Clarks Hill stripers and hybrids are on fire

stripers
Guide Allen Icenhour said anglers won’t be limited to fishing around daylight to catch stripers and hybrids at Clarks Hill as water temperatures plummet in September.

Put on the feedbag as water cools off

September is the month that finally offers some relief from the long, hot summer. Whether advanced by seasonal tropical storms blowing up the coast, or just the normal slow decline in temperatures, water temperatures in big impoundments begin to decline. And that spurs a transition in the patterns of fish.

For striper and hybrid fishermen on South Carolina’s Clarks Hill Lake, that means two things: the bite is on most all day instead of primarily early and late. And the bigger fish will be roaming shallower water and chasing moving baits. That’s according to guide Allen Icenhour of Trenton, S.C., who has fished the lake since he was a teenager.

“In September, when things start cooling down and the water temperature starts back down, the bite should get even hotter than it is now,” Icenhour said in late July. That’s when the water temperature was hovering around 88 degrees and he was catching limits for his Dixie Guide Service clients most mornings. On some days they reached the limit by the time the sun had just begun its morning ascent.

Blueback herring is the bait of choice

“In September, we will still be fishing live blueback herring on down-rods. But chances are really good of catching a big hybrid or striper pulling planer boards in shallower water,” he said. “You should be pulling planer boards with one side shallow and the other side deep. You should have one side in 20 feet of water and the other in 30 feet.”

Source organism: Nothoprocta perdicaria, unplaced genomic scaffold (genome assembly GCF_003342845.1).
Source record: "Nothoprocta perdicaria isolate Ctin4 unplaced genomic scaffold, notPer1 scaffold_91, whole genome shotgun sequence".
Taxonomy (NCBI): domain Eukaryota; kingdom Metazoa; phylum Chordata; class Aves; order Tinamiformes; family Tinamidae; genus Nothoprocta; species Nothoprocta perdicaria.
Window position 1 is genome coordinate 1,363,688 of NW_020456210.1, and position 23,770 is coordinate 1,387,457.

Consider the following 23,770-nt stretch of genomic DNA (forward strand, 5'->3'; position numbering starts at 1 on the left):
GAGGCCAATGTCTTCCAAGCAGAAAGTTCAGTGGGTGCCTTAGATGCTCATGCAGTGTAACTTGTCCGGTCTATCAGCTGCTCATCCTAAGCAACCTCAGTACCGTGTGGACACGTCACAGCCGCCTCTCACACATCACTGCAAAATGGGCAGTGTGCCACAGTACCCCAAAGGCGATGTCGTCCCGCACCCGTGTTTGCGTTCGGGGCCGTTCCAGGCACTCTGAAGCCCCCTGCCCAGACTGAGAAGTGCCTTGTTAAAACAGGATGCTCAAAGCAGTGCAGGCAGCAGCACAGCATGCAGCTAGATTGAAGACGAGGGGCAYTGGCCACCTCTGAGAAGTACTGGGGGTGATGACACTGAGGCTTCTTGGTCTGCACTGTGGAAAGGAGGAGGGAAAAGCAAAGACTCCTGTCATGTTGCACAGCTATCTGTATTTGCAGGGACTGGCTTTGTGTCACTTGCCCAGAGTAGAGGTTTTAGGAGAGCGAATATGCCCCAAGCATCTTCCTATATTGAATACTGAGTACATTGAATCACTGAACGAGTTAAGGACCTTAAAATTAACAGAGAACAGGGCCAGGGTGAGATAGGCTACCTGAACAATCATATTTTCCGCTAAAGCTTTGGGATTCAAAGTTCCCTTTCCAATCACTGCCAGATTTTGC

As for bait, according to Icenhour (803-480-9472), “fishermen always say the bigger the bait, the bigger the fish. But I have two 30-pound stripers on the wall that I caught pulling (small) blueback herring on planer boards.”

Planer boards and free-lines come more into play starting in September, because when the water temperature starts cooling down, fish are more likely to chase a moving bait, he said.

“I like to pull planer boards and free-lines once the water temperature gets down into the 55- to 75-degree range,” he said. “So by September, I will transition more to moving-bait action than just down-lines.”

The moving-bait action will produce largemouth bass, spotted bass and even catfish in addition to stripers and hybrids, he said. This kind of action lasts right on through the end of the year and into the following spring, he added.